Soccer Four Addison County girl’s soccer teams opened their 2009 seasons last Saturday, yet only the Champlain Valley Union Redhawks could manage to start the season off with a win. In Milton the CVU Redhawks scored three second half goals to defeat the hometown Yellow Jackets 3-0. Emily Leffler, Haleigh Smith and Nicole Utter scored for CVU, while their goalie Emily Sackett made seven saves to record the shutout. Hillary Turner had 14 saves in defeat for the 0-1 Yellow Jackets. In Middlebury, Brittany Pfaff posted four goals to lead her Rice Memorial Green Knights to a 5-2 win over the Middlebury Tigers. Hillary Hee, while assisting Pfaff on two of her goals, supplied Rice with their remaining score. Alayna Hauke (three saves) and Kylie Rice (two saves) combined to make five saves in front of the net for the 1-0 Green Knights. Mattea Bagley and Molly Clarke scored single goals and Middlebury goalie Sara Boudah made a dozen saves for the 0-1 Tigers Meanwhile in Fairfax, Mikayla Forsey and Olivia Root teamed up for a pair of first-half goals, leading BFA-Fairfax to a 3-0 blanking of the Mount Abraham Eagles. Root provided two assists, which Forsey converted into goals.. Brooke Benoit scored the remaining BFA-Fairfax goal. Goalies Ruby Bushey (five saves) and Casey Baczewski (two saves) combined for seven saves to record the co-shutout for the 1-0 Bullets. Shanna Gebo recorded 10 saves in the net for the 0-1 Eagles Lilah Watt had a goal and an assist in Montpelier to lead her Salons to a 3-0 shutout win over the visiting Vergennes Commodores. Caitlin Patterson and Alexis Boucher supplied single goals for the Solons in their opening day win. Montpelier goalie Caroline Dellipriscoli needed to make just three saves to preserve the shutout, as the 1-0 Salons defense kept the pressure off her all day. Vergennes goalie Christina Stinchfield posted eight saves for the 0-1 Commodores. The Vergennes Commodores boy’s squad didn’t fare much better last Friday night in Fayston. Derek Zucco scored four goals, three of them coming in the second half, to lead his Green Mountain Valley Gumbies to a 6-1 thumping of the visiting Commodores. Thomas Woolson contributed a goal and three assists to the win, while Staige Davis chipped in with a single goal. Jack Kirby made seven saves in the net for the 1-0 Gumbies. Dustin Dattillo scored the lone Vergennes goal, while goalie JC Dugan posted a dozen saves for the 0-1 Commodores.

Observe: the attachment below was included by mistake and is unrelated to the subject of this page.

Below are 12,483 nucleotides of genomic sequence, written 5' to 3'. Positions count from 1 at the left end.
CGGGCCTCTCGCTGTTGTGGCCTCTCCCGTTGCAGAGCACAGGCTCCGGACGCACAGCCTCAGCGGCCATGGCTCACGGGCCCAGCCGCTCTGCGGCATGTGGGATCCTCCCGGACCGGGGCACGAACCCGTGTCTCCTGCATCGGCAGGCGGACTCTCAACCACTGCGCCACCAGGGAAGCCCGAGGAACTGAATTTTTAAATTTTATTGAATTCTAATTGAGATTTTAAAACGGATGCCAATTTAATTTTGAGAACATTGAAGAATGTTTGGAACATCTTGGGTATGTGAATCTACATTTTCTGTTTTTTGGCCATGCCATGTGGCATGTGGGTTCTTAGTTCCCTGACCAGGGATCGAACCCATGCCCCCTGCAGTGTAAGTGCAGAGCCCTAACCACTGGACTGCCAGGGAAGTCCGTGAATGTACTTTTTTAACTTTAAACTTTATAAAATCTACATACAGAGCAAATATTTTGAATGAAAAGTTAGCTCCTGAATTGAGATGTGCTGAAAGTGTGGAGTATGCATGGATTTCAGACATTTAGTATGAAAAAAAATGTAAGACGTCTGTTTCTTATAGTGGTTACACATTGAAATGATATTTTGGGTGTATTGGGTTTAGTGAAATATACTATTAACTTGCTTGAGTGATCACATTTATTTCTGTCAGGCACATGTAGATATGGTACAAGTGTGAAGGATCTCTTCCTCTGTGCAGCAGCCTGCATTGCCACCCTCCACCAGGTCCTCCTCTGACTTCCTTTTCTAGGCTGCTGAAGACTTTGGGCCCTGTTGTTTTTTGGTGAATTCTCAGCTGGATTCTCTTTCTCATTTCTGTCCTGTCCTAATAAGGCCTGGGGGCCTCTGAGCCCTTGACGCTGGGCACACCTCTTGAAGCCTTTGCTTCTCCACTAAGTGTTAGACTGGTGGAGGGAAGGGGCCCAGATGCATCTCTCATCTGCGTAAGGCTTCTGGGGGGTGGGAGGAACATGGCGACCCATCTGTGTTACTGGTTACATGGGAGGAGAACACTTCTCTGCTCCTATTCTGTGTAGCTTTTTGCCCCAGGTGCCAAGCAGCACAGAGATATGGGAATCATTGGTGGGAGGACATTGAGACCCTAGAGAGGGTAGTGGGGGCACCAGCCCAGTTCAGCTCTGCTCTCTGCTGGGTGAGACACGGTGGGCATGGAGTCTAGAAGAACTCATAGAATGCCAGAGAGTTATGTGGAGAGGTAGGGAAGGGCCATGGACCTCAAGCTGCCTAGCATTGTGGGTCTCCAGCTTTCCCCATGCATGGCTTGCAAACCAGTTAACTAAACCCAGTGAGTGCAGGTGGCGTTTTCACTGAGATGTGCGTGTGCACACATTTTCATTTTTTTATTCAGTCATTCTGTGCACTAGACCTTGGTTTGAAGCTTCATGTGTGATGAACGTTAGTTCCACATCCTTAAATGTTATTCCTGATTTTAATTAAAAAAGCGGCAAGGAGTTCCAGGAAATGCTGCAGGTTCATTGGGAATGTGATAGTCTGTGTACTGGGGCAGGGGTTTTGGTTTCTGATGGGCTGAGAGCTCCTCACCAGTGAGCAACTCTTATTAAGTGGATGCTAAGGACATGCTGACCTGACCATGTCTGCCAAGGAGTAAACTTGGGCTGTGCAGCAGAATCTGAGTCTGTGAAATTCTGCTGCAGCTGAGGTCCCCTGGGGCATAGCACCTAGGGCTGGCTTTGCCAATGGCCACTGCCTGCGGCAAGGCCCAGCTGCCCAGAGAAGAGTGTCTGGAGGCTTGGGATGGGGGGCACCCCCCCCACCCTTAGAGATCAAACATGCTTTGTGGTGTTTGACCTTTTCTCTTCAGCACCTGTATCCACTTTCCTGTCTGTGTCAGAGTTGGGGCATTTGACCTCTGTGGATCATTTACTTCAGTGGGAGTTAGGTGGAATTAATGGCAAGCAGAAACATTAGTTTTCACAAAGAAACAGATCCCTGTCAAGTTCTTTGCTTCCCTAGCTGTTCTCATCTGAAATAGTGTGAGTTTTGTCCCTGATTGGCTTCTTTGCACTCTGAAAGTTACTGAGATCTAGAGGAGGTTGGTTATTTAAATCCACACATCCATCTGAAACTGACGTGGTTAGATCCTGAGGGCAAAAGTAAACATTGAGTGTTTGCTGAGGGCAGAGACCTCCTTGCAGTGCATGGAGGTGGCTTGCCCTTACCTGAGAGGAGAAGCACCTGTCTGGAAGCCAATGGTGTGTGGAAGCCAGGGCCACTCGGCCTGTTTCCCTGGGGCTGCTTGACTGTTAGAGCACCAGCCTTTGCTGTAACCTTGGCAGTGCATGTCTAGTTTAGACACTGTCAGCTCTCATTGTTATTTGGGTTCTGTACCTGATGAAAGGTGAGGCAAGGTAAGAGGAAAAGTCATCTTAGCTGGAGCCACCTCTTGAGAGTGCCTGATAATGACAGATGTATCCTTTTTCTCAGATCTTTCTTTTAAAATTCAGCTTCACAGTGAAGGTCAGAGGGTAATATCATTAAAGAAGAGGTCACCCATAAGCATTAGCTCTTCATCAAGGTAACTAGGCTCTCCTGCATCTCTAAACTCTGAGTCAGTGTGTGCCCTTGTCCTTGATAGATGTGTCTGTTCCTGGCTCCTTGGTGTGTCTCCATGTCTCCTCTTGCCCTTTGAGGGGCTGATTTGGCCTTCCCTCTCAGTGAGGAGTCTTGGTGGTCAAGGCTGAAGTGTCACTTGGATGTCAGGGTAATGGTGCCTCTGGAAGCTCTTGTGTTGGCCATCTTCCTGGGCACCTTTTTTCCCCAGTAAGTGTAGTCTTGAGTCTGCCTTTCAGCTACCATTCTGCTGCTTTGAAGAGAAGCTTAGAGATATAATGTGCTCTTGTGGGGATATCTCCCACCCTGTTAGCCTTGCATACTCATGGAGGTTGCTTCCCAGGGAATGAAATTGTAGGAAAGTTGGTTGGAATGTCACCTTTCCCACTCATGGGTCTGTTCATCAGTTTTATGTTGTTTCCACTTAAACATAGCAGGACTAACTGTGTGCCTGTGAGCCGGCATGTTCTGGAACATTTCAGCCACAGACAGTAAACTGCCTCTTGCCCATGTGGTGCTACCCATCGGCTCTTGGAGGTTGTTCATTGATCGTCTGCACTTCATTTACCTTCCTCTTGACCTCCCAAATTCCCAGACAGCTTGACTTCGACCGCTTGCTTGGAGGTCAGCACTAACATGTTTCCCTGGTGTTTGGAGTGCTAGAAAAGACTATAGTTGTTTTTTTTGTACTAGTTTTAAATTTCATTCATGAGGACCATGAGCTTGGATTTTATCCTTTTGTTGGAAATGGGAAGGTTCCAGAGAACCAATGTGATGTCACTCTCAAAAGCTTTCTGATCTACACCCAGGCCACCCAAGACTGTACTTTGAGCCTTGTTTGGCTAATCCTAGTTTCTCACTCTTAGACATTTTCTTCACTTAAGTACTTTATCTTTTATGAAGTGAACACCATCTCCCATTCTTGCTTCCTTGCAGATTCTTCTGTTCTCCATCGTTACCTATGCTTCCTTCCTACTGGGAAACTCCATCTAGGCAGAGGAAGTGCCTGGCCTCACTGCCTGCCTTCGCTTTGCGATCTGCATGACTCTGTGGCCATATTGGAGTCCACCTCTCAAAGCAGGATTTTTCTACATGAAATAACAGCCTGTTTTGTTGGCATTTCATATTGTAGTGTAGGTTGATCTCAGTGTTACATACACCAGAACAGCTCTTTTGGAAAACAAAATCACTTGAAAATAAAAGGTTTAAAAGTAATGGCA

Field hockey

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South Chapel 261 Shelburne Road Burlington,VT 802-862-0991

North Chapel

12 Berard Dr., South Burlington, VT • (802) 862-9754 27980

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Mountain View Chapel 68 Pinecrest Drive Essex Junction,VT 802-879-9477 Fax 802-861-2109


K.K. Logan scored with just under three minutes gone in sudden death overtime to lead her Champlain Valley Union Redhawks to a 2-1 win over the Essex Hornets in high school field hockey action last Friday afternoon. Katherine Powell, who scored the only other CVU goal, assisted Logan on the game winner. Goalie Elizabeth Godette had three saves for the Redhawks who improved to 2-0 with the win. Abbey Johnson scored the lone Essex goal, while Anne Levy made three saves for the Hornets, who remained winless at 02 with the overtime loss. In South Burlington the same afternoon the Middlebury Tigers field hockey team relinquished a 2-1 lead, and fell to the hometown Rebels 3-2. Ashley Bishop and Shelby Laframboise provided the Tigers with their goals, while Middlebury goalie Kayla Whittamore kept the game close with a 15 save performance. Middlebury dropped to 1-1 with the loss. Ashley McDonald led the Rebel attack with two assists and a goal, while Anne-Marie Farmer and Natalie Wimett contributed single goals to their win. South Burlington goalie Becca Bowser made a dozen saves to preserve the win. In Bristol, Sierra Tebeau took a pass in the circle from Kaitlyn Boudah and pushed the ball past Eagle goalie Anna Bachand with just 1:15 left to play to lead her Colchester Lakers to a 1-0 win over Mount Abraham. Jessica Stough made six saves to record the shutout and preserve the win for the 2-0 Lakers. Bachard and Lizzie Huizenga shared net duties, and made seven saves between for the Eagles, who fell to 0-2 with the loss.